Japan scrambles jets in dispute with China over islands
BEIJING -- Japan scrambled F-15 fighter jets Thursday in response to a Chinese surveillance plane that flew over contested islands in the East China Sea, ratcheting up a dispute that is becoming increasingly worrisome to the international community.
By the time the fighters from Okinawa reached the area, the plane belonging to the Chinese Oceanic Administration had flown away and the incident ended without a confrontation.
Nonetheless, it set nerves on edge around the region. Japan's Defense Ministry said it was the first time a Chinese plane had intruded into airspace the Japanese have claimed since at least 1958, although Chinese vessels have frequently been darting into the waters near the islands, known as Senkaku in Japanese and Diaoyu in Chinese.
Chief Cabinet secretary Osamu Fujimura said Japan had lodged an official protest and summoned the Chinese ambassador in Tokyo.
"It is extremely deplorable that China's official airplane conducted an airspace invasion of Japan’s territory today, on top of their intrusion of territorial waters," he said in a statement.
The sparring over the uninhabited islands in recent months has become increasingly alarming, with nationalistic fervor rising in the midst of political transitions in both countries. The Chinese Communist Party’s new general secretary, Xi Jinping, installed just a month ago, has been trying to prove himself a staunch defender of Chinese sovereignty.
In campaigning ahead of Japan’s general election on Sunday, opposition leader and former Prime Minister Shinzo Abe has been talking tough about China in hopes of getting his old job back. He has called for an amendment to Japan’s pacifist constitution that would expand the nation's Self-Defense Forces.
"Nationalism is a tool that many Asian leaders have abused for their political purposes," warned Lee Chung-min, a professor of international relations at Yonsei University in Seoul, speaking this week a security conference in the South Korean capital.
For their part, Chinese officials defended what they said was their right to fly the surveillance plane into the area.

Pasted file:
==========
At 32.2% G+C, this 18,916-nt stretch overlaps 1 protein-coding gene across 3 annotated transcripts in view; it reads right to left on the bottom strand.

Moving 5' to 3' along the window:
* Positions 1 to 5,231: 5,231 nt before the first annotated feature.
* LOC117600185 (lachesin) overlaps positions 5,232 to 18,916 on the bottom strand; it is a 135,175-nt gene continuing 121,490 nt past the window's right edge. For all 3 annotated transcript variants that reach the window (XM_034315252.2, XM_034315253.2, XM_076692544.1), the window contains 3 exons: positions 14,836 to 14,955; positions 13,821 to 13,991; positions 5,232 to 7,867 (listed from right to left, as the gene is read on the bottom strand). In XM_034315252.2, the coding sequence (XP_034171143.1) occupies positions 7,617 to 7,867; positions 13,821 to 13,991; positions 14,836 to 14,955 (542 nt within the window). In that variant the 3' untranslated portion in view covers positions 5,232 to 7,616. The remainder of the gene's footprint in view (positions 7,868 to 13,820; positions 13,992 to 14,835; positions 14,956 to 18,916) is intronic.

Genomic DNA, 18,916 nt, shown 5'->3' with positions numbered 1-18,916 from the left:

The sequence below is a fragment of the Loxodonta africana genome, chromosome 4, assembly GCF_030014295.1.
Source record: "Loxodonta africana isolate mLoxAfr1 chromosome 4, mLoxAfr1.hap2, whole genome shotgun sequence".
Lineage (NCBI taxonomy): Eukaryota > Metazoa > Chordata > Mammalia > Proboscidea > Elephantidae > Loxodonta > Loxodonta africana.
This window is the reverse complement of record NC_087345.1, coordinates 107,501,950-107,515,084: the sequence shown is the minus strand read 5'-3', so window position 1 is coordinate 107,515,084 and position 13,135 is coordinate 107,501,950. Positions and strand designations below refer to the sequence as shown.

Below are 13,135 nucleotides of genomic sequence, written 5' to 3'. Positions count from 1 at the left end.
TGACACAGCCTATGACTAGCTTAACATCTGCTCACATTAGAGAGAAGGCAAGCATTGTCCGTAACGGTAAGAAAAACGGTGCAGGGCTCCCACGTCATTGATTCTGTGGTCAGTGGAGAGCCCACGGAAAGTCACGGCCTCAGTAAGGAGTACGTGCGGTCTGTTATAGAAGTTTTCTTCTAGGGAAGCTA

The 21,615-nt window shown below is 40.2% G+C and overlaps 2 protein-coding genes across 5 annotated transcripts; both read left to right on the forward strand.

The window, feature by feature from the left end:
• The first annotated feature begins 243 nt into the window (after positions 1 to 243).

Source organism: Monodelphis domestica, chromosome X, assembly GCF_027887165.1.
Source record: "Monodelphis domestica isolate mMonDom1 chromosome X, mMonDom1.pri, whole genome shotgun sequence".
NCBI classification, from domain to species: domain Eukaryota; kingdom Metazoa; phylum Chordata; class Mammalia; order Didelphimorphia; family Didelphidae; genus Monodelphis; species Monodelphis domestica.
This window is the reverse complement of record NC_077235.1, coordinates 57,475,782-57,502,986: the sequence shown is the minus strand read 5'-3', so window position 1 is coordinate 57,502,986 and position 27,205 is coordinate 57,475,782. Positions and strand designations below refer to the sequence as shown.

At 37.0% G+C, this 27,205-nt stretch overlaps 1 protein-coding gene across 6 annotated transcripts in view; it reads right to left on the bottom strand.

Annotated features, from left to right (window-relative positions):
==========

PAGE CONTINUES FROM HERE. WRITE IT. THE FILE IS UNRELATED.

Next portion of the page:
"I want to stress that these activities are completely normal. The Diaoyu and its affiliated islands are China's inherent territory since ancient times," Chinese Foreign Ministry spokesman Hong Lei said in Beijing.
The Chinese plane was reported by Tokyo to have flown nine miles south of the largest island in the chain, Uotsuri Jima. The Japanese Defense Ministry said there had only been two other violations of the country's airspace since it began keeping records in 1958, one by a Soviet plane and another from Taiwan.
An intrusion by an airplane is potentially far more dangerous than one by a ship because international law gives a country the right to expel an unauthorized aircraft by force.
Also, the incident occurred on a sensitive date on the Chinese calendar, marking the 75th anniversary of the start of a massacre by Japanese troops who had occupied the Chinese city of Nanjing in the lead-up to World War II.
Memorial services were being held Thursday in the city, previously known as Nanking, for hundreds of thousands of victims of the massacre.
Dangerous moves in the East China Sea could bring Japan, China to armed conflict
Japan accuses China of airspace intrusion over islands
Japan has accused China of violating its airspace for the first time after a Chinese government plane flew near disputed East China Sea islands.
Fighter jets were scrambled after the plane was seen around 11:00 local time (02:00 GMT) near one of the islands, spokesman Osamu Fujimura said.
Japan lodged an immediate protest with Beijing, he said.
The islands, known as Senkaku in Japan and Diaoyu in China, have been a long-standing source of tension.
A total of eight F-15 fighters were sent after reports of the presence of the plane, which belong to China's State Oceanic Administration - a state body tasked with law enforcement in Chinese waters.
Japan's defence ministry said it was the first intrusion into Japan's air space by a Chinese government aircraft since the military began keeping records in 1958.
Last year, Japan said two Chinese military planes flew near the area, but did not enter the country's airspace.
Mr Fujimura called the incident "extremely deplorable", saying it followed a report from the coast guard that Chinese surveillance ships had also been seen in waters near the islands earlier in the day.
"It is extremely regrettable that, on top of that, an intrusion into our airspace has been committed in this way," he said.
The Chinese ambassador in Tokyo had been summoned to hear a formal Japanese protest, he said.
China's Foreign Ministry spokesman Hong Lei, however, said during a regular news briefing that the plane's flight was "completely normal".
"The Diaoyu islands and affiliated islands are part of China's inherent territory," he said. "The Chinese side calls on Japan to halt all entries into water and airspace around the islands."